Fixing the mirrors: A feasibility study of the effects of dance movement therapy on young adults with autism spectrum disorder. Sabine C Koch, Laura Mehl, Esther Sobanski, Maik Sieber, Thomas Fuchs. (2014). Autism . 02/2014 (E-pub ahead of print).
ABSTRACT: “From the 1970s on, case studies reported the effectiveness of therapeutic mirroring in movement with children with autism spectrum disorder. In this feasibility study, we tested a dance movement therapy intervention based on mirroring in movement in a population of 31 young adults with autism spectrum disorder (mainly high-functioning and Asperger’s syndrome) with the aim to increase body awareness, social skills, self-other distinction, empathy, and well-being. […] After the treatment, participants in the intervention group reported improved well-being, improved body awareness, improved self-other distinction, and increased social skills. The dance movement therapy-based mirroring approach seemed to address more primary developmental aspects of autism than the presently prevailing theory-of-mind approach. Results suggest that dance movement therapy can be an effective and feasible therapy approach for autism spectrum disorder, while future randomized control trials with bigger samples are needed.”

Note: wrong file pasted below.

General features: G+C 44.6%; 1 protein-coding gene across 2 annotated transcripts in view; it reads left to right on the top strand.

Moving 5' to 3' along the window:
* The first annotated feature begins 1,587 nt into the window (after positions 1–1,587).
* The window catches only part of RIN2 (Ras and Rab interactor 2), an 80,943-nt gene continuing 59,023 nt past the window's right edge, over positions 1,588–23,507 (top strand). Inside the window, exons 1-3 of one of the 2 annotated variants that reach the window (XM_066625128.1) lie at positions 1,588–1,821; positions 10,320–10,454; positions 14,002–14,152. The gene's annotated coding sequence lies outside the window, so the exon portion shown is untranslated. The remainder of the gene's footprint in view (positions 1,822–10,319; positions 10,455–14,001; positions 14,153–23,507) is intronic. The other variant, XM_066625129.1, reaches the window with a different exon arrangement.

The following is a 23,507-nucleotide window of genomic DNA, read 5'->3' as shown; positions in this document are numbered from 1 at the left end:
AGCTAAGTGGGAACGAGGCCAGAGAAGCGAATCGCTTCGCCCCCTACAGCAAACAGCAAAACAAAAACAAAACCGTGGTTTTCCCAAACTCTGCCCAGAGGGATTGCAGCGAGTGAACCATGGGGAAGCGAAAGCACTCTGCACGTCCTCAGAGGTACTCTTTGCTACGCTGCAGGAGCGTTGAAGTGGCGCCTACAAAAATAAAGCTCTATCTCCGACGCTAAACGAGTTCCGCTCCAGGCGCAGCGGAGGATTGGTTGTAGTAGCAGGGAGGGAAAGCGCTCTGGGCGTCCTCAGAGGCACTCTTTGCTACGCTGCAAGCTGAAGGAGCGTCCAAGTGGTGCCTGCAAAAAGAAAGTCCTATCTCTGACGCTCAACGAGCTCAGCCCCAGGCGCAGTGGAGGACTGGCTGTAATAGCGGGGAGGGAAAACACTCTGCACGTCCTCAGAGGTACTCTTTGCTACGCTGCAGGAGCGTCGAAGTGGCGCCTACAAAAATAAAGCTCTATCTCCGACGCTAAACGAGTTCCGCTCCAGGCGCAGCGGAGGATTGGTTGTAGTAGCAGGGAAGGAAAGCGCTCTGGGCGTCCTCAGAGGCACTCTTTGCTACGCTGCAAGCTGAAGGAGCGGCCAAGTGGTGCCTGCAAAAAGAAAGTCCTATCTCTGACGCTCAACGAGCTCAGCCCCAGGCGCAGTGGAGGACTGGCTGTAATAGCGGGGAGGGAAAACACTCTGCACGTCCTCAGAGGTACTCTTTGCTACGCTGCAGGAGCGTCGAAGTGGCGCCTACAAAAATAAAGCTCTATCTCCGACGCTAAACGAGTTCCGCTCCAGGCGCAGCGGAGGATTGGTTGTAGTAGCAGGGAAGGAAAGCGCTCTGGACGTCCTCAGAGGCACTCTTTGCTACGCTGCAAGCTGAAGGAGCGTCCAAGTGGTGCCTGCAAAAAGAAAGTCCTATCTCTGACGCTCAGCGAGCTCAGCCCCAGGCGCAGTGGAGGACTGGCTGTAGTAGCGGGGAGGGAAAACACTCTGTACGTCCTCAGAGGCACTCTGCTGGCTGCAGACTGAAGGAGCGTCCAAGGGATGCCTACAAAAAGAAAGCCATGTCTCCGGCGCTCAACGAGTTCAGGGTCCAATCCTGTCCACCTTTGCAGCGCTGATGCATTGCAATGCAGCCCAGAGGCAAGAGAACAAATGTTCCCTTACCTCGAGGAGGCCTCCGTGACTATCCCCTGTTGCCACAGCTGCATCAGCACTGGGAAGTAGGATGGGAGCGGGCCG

“Keywords: autism spectrum disorder, embodiment, dance movement therapy, mirroring, clinical controlled trial, treatment manual, intersubjectivity, social competence, empathy, well-being, self-other distinction, body awareness”